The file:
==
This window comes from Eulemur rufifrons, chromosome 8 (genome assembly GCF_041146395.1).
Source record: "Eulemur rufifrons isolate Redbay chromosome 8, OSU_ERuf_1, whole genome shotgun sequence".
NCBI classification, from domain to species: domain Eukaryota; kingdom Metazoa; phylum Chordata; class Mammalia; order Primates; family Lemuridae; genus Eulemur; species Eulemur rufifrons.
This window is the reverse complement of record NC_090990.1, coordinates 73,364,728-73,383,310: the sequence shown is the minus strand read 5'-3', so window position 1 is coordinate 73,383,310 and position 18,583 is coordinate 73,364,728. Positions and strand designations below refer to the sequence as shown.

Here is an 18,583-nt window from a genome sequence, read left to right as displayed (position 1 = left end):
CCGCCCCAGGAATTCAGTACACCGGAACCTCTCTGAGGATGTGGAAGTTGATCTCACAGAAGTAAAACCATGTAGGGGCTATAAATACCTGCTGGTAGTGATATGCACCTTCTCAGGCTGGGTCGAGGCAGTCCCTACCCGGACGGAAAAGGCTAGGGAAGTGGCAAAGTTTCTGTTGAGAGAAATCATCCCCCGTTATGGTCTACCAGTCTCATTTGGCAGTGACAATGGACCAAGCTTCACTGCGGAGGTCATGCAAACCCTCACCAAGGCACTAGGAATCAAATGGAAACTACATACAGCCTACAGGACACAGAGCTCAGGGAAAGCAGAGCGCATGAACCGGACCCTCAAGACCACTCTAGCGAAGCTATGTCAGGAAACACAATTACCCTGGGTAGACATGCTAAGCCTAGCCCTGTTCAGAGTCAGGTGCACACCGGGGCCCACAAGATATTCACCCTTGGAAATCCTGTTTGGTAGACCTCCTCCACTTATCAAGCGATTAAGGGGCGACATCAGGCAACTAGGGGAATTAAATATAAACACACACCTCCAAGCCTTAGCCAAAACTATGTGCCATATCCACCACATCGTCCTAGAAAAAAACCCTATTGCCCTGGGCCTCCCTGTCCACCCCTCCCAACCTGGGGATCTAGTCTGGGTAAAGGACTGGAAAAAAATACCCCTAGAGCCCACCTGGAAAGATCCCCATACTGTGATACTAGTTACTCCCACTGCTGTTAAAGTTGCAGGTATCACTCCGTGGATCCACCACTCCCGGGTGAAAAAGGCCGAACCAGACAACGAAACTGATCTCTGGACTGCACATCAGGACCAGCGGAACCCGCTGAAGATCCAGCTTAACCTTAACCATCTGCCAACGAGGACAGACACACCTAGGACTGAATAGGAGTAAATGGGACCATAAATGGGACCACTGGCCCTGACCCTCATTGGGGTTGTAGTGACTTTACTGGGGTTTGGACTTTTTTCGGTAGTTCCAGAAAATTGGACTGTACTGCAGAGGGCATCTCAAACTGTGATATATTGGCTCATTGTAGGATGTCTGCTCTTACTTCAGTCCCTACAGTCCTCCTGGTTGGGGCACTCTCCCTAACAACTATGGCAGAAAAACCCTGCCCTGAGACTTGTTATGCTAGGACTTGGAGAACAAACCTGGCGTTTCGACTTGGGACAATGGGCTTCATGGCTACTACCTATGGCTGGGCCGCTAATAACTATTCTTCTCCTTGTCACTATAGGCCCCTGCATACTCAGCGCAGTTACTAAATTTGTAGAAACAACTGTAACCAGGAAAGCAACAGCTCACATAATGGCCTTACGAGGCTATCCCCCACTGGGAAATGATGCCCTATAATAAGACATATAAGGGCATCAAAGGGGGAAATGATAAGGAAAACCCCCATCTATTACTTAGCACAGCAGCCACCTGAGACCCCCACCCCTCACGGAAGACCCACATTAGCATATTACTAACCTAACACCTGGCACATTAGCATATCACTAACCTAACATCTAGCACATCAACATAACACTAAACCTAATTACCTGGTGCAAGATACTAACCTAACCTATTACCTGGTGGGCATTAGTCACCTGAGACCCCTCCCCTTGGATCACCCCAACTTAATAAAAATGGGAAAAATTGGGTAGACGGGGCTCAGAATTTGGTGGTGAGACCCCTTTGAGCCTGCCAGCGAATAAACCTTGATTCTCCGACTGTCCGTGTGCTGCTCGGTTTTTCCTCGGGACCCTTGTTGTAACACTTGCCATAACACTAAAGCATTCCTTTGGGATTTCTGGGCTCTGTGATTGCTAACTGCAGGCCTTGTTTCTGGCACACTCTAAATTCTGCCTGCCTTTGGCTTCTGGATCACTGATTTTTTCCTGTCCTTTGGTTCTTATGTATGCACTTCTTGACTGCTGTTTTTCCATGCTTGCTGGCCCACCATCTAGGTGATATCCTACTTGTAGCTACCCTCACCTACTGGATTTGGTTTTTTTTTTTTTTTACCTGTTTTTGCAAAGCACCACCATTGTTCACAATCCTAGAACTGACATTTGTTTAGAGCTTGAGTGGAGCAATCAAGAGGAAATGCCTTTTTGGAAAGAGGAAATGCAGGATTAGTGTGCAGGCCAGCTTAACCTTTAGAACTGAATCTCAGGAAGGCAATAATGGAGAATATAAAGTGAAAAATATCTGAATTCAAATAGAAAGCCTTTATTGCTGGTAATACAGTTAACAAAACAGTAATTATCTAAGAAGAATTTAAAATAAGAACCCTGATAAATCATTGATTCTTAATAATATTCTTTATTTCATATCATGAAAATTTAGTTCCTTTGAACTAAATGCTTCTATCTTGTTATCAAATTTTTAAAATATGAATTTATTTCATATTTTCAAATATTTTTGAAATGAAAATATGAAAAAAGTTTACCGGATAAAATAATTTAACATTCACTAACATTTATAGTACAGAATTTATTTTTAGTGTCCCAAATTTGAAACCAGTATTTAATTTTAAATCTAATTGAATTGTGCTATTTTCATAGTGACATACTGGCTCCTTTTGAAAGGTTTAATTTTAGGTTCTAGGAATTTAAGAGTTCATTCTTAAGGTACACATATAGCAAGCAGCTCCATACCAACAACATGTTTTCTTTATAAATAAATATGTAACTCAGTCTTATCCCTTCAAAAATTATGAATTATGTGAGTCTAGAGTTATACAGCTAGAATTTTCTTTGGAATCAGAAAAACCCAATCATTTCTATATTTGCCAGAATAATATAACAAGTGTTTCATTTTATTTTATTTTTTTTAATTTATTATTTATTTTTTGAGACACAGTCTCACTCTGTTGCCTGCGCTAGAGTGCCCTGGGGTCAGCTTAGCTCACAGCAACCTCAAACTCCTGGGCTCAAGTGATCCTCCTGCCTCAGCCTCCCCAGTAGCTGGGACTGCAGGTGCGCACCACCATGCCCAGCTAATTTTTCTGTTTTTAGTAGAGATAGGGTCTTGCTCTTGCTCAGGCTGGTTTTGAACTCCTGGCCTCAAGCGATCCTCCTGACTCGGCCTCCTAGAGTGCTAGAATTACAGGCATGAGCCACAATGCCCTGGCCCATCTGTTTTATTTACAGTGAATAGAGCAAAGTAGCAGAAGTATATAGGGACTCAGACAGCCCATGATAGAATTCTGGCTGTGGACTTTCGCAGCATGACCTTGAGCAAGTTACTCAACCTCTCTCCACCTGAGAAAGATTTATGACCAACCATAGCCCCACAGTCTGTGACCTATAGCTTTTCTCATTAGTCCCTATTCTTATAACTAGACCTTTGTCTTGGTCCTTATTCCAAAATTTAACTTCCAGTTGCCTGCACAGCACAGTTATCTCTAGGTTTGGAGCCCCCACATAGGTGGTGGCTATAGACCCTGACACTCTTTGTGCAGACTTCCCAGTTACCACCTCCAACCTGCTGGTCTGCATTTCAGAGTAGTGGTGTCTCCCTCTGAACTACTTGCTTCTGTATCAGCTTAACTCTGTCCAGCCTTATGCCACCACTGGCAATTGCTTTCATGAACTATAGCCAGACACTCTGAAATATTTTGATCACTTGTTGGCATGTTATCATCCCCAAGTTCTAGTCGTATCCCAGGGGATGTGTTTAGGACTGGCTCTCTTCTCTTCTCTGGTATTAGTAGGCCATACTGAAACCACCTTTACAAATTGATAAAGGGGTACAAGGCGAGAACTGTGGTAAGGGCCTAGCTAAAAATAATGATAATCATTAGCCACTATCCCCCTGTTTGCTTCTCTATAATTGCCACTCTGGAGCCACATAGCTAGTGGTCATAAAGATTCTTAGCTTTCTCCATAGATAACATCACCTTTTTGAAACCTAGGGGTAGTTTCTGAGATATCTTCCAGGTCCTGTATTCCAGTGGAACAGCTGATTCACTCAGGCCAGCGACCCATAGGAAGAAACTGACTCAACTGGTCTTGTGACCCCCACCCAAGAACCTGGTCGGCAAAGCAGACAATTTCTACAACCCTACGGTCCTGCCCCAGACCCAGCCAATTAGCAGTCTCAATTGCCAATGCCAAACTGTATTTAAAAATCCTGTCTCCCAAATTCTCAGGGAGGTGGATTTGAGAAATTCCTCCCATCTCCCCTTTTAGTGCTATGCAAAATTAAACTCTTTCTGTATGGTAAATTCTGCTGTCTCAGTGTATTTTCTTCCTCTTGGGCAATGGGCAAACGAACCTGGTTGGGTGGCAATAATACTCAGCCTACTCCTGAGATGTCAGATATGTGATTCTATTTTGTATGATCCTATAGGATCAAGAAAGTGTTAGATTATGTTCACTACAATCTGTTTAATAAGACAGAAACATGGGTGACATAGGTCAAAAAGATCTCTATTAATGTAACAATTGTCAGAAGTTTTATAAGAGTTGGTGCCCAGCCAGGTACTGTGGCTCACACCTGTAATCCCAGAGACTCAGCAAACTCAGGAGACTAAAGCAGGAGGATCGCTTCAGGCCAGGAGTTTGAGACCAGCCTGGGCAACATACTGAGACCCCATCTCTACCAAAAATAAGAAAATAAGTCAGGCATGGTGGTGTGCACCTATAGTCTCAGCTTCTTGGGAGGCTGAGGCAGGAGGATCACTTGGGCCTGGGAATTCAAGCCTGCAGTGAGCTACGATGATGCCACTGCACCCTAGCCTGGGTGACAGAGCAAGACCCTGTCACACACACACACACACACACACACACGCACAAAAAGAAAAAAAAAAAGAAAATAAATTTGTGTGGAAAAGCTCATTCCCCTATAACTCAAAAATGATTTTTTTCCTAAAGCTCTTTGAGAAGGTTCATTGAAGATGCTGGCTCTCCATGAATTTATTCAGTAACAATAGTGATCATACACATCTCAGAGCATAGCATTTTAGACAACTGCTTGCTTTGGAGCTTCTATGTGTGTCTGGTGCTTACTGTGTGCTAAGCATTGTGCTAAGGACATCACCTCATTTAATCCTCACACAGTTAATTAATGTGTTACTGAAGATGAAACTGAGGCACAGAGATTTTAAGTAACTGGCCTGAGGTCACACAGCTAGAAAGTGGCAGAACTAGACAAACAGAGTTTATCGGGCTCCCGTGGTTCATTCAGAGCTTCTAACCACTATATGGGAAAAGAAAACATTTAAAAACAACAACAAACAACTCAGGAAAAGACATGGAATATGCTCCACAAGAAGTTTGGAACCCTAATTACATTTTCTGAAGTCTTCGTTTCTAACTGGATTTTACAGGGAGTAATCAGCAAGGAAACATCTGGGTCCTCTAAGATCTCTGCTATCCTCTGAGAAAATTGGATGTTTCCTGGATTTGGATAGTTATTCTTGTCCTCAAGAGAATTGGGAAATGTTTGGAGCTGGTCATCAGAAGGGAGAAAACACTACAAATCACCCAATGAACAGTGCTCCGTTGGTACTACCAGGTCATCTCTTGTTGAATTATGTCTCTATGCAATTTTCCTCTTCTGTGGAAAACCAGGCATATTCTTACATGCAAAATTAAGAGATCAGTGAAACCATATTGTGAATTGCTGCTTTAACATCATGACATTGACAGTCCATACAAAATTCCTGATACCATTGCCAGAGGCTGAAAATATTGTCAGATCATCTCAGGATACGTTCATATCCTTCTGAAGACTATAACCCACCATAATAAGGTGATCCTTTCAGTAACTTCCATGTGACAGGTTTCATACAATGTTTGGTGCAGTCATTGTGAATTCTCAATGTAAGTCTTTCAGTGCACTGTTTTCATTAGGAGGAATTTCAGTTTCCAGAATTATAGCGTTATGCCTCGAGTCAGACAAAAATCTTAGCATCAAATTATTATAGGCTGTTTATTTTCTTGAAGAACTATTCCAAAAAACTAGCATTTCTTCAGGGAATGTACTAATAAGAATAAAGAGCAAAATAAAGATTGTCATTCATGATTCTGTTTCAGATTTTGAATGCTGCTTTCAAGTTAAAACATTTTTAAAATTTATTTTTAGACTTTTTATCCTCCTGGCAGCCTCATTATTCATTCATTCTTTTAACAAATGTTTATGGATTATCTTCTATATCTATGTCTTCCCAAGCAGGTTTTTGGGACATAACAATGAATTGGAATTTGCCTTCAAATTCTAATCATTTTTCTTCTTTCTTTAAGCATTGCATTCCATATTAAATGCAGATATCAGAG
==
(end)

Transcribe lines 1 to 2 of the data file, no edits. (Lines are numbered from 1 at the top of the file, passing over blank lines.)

This window comes from Eulemur rufifrons, chromosome 8 (genome assembly GCF_041146395.1).
Source record: "Eulemur rufifrons isolate Redbay chromosome 8, OSU_ERuf_1, whole genome shotgun sequence".